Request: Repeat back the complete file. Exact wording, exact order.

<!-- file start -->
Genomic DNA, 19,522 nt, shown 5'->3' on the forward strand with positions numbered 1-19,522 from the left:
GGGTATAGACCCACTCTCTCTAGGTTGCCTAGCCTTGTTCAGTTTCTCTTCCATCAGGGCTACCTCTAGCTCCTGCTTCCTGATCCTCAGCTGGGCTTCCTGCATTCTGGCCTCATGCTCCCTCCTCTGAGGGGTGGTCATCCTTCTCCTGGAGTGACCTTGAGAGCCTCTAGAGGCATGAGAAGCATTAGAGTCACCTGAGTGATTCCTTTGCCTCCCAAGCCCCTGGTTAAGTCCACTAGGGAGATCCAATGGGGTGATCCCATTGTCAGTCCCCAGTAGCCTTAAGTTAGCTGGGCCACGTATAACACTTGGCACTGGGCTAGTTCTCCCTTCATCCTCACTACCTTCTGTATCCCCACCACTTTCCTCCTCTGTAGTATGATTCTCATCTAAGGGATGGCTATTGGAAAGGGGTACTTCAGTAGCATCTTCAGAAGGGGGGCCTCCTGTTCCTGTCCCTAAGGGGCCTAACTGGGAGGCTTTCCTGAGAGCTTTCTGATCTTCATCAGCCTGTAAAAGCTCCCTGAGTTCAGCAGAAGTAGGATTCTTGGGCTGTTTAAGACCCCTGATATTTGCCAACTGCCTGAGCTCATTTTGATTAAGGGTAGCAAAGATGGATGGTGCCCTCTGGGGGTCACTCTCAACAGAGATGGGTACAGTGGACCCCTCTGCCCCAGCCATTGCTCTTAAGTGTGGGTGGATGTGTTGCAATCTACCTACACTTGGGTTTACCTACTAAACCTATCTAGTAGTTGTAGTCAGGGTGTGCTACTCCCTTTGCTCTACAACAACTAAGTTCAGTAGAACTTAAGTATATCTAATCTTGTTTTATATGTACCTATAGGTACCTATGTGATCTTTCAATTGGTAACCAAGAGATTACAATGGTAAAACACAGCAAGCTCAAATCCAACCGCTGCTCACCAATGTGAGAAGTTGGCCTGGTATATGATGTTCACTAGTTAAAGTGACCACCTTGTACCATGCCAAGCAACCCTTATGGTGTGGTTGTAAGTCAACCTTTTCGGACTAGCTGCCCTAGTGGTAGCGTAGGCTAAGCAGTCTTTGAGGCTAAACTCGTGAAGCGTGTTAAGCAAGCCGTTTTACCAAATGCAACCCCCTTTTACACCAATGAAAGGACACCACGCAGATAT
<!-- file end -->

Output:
Genomic DNA, 19,522 nt, shown 5'->3' on the forward strand with positions numbered 1-19,522 from the left:
GGGTATAGACCCACTCTCTCTAGGTTGCCTAGCCTTGTTCAGTTTCTCTTCCATCAGGGCTACCTCTAGCTCCTGCTTCCTGATCCTCAGCTGGGCTTCCTGCATTCTGGCCTCATGCTCCCTCCTCTGAGGGGTGGTCATCCTTCTCCTGGAGTGACCTTGAGAGCCTCTAGAGGCATGAGAAGCATTAGAGTCACCTGAGTGATTCCTTTGCCTCCCAAGCCCCTGGTTAAGTCCACTAGGGAGATCCAATGGGGTGATCCCATTGTCAGTCCCCAGTAGCCTTAAGTTAGCTGGGCCACGTATAACACTTGGCACTGGGCTAGTTCTCCCTTCATCCTCACTACCTTCTGTATCCCCACCACTTTCCTCCTCTGTAGTATGATTCTCATCTAAGGGATGGCTATTGGAAAGGGGTACTTCAGTAGCATCTTCAGAAGGGGGGCCTCCTGTTCCTGTCCCTAAGGGGCCTAACTGGGAGGCTTTCCTGAGAGCTTTCTGATCTTCATCAGCCTGTAAAAGCTCCCTGAGTTCAGCAGAAGTAGGATTCTTGGGCTGTTTAAGACCCCTGATATTTGCCAACTGCCTGAGCTCATTTTGATTAAGGGTAGCAAAGATGGATGGTGCCCTCTGGGGGTCACTCTCAACAGAGATGGGTACAGTGGACCCCTCTGCCCCAGCCATTGCTCTTAAGTGTGGGTGGATGTGTTGCAATCTACCTACACTTGGGTTTACCTACTAAACCTATCTAGTAGTTGTAGTCAGGGTGTGCTACTCCCTTTGCTCTACAACAACTAAGTTCAGTAGAACTTAAGTATATCTAATCTTGTTTTATATGTACCTATAGGTACCTATGTGATCTTTCAATTGGTAACCAAGAGATTACAATGGTAAAACACAGCAAGCTCAAATCCAACCGCTGCTCACCAATGTGAGAAGTTGGCCTGGTATATGATGTTCACTAGTTAAAGTGACCACCTTGTACCATGCCAAGCAACCCTTATGGTGTGGTTGTAAGTCAACCTTTTCGGACTAGCTGCCCTAGTGGTAGCGTAGGCTAAGCAGTCTTTGAGGCTAAACTCGTGAAGCGTGTTAAGCAAGCCGTTTTACCAAATGCAACCCCCTTTTACACCAATGAAAGGACACCACGCAGATAT